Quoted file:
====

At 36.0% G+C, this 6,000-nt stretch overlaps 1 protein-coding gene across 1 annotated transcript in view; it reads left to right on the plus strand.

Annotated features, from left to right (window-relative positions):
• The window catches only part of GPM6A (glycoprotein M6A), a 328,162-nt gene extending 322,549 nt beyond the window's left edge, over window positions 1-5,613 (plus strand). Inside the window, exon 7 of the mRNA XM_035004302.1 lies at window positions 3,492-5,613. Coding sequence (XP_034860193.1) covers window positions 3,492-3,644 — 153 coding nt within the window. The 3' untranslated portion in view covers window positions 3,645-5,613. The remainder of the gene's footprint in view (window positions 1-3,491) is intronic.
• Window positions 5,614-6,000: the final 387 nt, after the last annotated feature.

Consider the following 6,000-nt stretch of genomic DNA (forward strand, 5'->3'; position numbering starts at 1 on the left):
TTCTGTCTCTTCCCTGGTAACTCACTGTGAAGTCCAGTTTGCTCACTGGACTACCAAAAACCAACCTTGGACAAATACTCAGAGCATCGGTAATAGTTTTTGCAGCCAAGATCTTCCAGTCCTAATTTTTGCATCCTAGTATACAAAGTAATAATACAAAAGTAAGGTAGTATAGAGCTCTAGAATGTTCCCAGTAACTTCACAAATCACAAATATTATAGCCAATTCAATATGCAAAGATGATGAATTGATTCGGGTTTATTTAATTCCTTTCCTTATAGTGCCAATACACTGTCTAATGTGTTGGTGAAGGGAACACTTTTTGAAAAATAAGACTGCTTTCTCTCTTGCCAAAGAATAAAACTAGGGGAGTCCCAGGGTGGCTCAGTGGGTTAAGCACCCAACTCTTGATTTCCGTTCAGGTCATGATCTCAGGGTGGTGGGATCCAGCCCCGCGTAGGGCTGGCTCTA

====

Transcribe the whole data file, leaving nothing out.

At 36.0% G+C, this 6,000-nt stretch overlaps 1 protein-coding gene across 1 annotated transcript in view; it reads left to right on the plus strand.

Annotated features, from left to right (window-relative positions):
• The window catches only part of GPM6A (glycoprotein M6A), a 328,162-nt gene extending 322,549 nt beyond the window's left edge, over window positions 1-5,613 (plus strand). Inside the window, exon 7 of the mRNA XM_035004302.1 lies at window positions 3,492-5,613. Coding sequence (XP_034860193.1) covers window positions 3,492-3,644 — 153 coding nt within the window. The 3' untranslated portion in view covers window positions 3,645-5,613. The remainder of the gene's footprint in view (window positions 1-3,491) is intronic.
• Window positions 5,614-6,000: the final 387 nt, after the last annotated feature.

Consider the following 6,000-nt stretch of genomic DNA (forward strand, 5'->3'; position numbering starts at 1 on the left):
TTCTGTCTCTTCCCTGGTAACTCACTGTGAAGTCCAGTTTGCTCACTGGACTACCAAAAACCAACCTTGGACAAATACTCAGAGCATCGGTAATAGTTTTTGCAGCCAAGATCTTCCAGTCCTAATTTTTGCATCCTAGTATACAAAGTAATAATACAAAAGTAAGGTAGTATAGAGCTCTAGAATGTTCCCAGTAACTTCACAAATCACAAATATTATAGCCAATTCAATATGCAAAGATGATGAATTGATTCGGGTTTATTTAATTCCTTTCCTTATAGTGCCAATACACTGTCTAATGTGTTGGTGAAGGGAACACTTTTTGAAAAATAAGACTGCTTTCTCTCTTGCCAAAGAATAAAACTAGGGGAGTCCCAGGGTGGCTCAGTGGGTTAAGCACCCAACTCTTGATTTCCGTTCAGGTCATGATCTCAGGGTGGTGGGATCCAGCCCCGCGTAGGGCTGGCTCTA